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TDL-4 detects and disables other malware to hide itself

Over the last year, there have been a number of high profile takedowns of botnets. These takedowns lead to a significant reduction in the amount of spam that computer users see in their inbox.

Security researchers are talking about a new botnet called TDL-4 and they say that it is virtually indestructible. The designers of the botnet used some ingenious methods to ensure that their net isn't as easy to take offline as previous botnets.

Security researcher Sergey Golovanod from Kapersky Labs said in a report on the TDL-4 botnet, "[TDL-4 is] the most sophisticated threat today." Joe Stewart is a malware researcher at Dell SecureWorks, he said, "I wouldn't say it's [TDL-4] perfectly indestructible, but it is pretty much indestructible. It does a very good job of maintaining itself."

There are several factors that work together to make TDL-4 so robust. One of the factors is that the malware infects the master boot record of the computers HDD it resides on. This is the first sector of the hard drive read when a computer starts and the malware rootkit is installed there. That makes the rootkit invisible to security software and the OS.

The thing that makes the botnet even more robust is the method that it uses to communicate with infected computers from the command and control servers. The TDL-4 botnet uses a public peer-to-peer network called the Kad P2P network for one of the two channels it uses to communicate between infected machines and the C&C servers.

Kapersky researcher Roek Schouwenberg wrote in an email to Computerworld, "The way peer-to-peer is used for TDL-4 will make it extremely hard to take down this botnet. The TDL guys are doing their utmost not to become the next gang to lose their botnet."

The hackers behind the botnet also use their own encryption algorithm and use the domain names of the C&C servers as the encryption keys. The use of a public network is the key to the robust botnet and helps ensure the TDL-4 network remains online.

Schouwenberg said, "Any attempt to take down the regular C&Cs can effectively be circumvented by the TDL group by updating the list of C&Cs through the P2P network. The fact that TDL has two separate channels for communications will make any take-down very, very tough."

So far, the TDL-4 botnet is very effective with an estimated 4.5 million Windows computers currently infected. Stewart said, "The 4.5 million is not surprising at all. It [TDL-4] might not have as high an infection rate as other botnets, but its longevity means that as long as they can keep infecting computers and the discovery rate is small, they'll keep growing it."

Another key to the longevity of the TDL-4 malware is the fact that it finds and disables other malware on the computer. This is done because the less likely the user is to know of any infection on their computer, the less likely they are to investigate further and potentially discover the TDL-4 malware on the machine.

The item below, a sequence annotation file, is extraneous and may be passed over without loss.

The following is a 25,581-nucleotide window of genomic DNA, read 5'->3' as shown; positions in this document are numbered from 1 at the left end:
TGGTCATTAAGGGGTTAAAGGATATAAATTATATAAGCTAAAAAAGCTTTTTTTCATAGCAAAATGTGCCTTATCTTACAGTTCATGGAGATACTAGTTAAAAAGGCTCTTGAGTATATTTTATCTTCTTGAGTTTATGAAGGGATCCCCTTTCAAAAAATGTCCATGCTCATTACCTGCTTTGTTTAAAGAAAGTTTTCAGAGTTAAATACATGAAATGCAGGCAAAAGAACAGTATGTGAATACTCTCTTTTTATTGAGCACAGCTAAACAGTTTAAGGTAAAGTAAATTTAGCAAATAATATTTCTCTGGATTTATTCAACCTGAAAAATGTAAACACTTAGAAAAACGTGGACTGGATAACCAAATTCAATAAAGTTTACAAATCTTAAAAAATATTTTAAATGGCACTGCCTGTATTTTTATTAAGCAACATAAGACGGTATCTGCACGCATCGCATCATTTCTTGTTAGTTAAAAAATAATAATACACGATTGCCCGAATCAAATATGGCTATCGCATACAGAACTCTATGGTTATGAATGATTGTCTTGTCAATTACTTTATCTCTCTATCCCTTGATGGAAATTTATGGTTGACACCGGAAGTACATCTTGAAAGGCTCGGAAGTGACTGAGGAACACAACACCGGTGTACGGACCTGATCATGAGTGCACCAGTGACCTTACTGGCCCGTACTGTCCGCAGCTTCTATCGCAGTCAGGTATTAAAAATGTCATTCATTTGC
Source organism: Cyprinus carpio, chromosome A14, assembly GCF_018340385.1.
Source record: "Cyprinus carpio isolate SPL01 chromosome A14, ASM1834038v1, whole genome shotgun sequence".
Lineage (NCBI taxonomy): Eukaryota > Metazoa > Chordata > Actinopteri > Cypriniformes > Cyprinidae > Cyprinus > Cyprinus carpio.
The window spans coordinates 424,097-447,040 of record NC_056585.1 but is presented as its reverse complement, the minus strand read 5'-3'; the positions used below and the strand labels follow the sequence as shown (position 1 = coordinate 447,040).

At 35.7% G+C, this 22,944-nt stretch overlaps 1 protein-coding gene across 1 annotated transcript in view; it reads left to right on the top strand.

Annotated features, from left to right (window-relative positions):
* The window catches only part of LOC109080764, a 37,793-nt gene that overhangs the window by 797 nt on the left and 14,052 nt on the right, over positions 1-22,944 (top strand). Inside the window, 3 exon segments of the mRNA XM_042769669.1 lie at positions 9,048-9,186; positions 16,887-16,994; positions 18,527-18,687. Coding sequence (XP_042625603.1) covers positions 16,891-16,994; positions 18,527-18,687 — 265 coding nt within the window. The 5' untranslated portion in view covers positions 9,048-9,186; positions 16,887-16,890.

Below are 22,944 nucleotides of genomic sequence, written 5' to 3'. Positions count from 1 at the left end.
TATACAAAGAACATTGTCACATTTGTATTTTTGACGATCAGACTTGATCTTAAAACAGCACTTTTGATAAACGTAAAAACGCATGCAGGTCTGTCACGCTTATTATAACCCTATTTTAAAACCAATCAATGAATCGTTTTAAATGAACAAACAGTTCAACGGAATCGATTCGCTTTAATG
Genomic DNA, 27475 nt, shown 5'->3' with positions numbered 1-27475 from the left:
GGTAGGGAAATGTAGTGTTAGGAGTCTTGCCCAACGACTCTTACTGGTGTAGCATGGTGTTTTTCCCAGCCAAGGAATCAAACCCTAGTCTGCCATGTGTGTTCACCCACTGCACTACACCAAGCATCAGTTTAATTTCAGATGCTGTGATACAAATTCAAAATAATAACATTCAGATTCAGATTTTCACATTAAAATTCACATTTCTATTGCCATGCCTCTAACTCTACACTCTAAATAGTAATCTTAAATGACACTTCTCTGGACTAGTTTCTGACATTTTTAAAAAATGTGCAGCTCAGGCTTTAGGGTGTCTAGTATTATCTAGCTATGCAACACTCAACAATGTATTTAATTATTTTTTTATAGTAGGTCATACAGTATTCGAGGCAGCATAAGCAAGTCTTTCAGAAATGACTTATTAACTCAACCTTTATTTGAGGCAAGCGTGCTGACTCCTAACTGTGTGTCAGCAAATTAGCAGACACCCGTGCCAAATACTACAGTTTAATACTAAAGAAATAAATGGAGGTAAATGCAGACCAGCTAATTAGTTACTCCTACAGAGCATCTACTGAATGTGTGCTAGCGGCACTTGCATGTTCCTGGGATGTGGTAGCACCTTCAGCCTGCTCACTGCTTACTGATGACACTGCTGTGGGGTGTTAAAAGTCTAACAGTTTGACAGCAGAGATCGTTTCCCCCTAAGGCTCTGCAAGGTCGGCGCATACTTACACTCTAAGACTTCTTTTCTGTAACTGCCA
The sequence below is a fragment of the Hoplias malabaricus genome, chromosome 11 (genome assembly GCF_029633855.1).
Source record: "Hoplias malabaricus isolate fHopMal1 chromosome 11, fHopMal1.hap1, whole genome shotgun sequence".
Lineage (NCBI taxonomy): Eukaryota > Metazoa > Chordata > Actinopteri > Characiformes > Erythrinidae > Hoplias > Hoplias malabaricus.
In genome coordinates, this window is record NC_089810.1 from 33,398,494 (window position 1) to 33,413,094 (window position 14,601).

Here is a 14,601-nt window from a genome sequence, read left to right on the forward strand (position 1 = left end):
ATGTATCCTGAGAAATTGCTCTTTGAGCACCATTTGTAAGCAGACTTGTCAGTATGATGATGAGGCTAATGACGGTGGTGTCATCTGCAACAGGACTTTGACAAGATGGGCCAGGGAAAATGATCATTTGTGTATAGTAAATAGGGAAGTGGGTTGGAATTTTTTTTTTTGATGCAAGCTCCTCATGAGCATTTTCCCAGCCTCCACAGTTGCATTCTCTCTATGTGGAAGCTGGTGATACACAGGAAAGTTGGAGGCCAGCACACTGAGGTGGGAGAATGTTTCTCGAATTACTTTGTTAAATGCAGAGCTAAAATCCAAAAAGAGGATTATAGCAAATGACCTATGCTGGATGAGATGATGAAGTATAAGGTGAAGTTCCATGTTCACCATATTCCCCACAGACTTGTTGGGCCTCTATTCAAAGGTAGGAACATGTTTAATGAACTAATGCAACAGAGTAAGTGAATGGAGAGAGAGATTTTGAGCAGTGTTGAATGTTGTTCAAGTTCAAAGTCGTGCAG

Golovanov said, "TDL-4 doesn't delete itself following installation of other malware. At any time [it] can ... delete malware it has downloaded."



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RE: Wow
By Gondor on 7/1/2011 5:36:14 AM , Rating: 2
GPU and printer control program (such as Catalyst) does not have to be 70+ MB in size. I am fairly confident that same application could be written in some more efficient language (C++, heck even Delphi) and fit into under 10 MB, majority of which would be taken by stupid splashscreens and other graphics that most users disable anyway if they can.

It's just a menu, a form, a handful of panels and few other UI bits and pieces for heaven's sake ! Adjust a property and one line of code invokes the driver to update the setting.

I used to write drivers (mainly framebuffer drivers) for certain opensource OSes. When compiled into binary form (.o) they were rougly 10 KB (kilobytes) in size. Userspace program that could interface with them (via ioctl) was well under 100 KB (kilobytes again).

70+ MB (WTF !?) garbage collector for what should be a 2MB app, where UI elements are perfectly capable of freeing memory when their destructor is invoked on their own and where you've got approximately 0 need for other memory structures (apart from one to interface with the driver itself which is allocated upon startup and freed upon exit) ? Puhleeese, spare us the apologetic nonsense ... The fact is that today's "programmers" using "languages" such as C# for driver control programs are nothing but utter inepts who should be hanged, drawn and quartered for humanity's sake.


RE: Wow
By tygrus on 7/1/2011 8:07:32 AM , Rating: 2
The base driver is probably <10% of the total. I think most of the rest is code to replace game code and support older DirectX/OpenGL API's.


RE: Wow
By bah12 on 7/1/2011 9:51:25 AM , Rating: 3
Ding we have a winner. I is not the language that is the problem it is all the other crap. Seriously look at HP's crap, how much extra code is used to monitor ink levels, pop up a fancy screen complete with links to their site to buy them. I also don't need a stupid animation and voice for "printing started"..."printing complete". They think they are doing some BIG service to the user, but all they do is over complicate crap.

Another sticking point are dell WiFi drivers, that don't just use the built in windows interface for connecting to a network. Why did we need another???


RE: Wow
By NellyFromMA on 7/1/2011 11:29:07 AM , Rating: 2
You're clearly assuming things about a technology you've chosen to hate without understanding. You know what they say about those who assume, don't you? ;)


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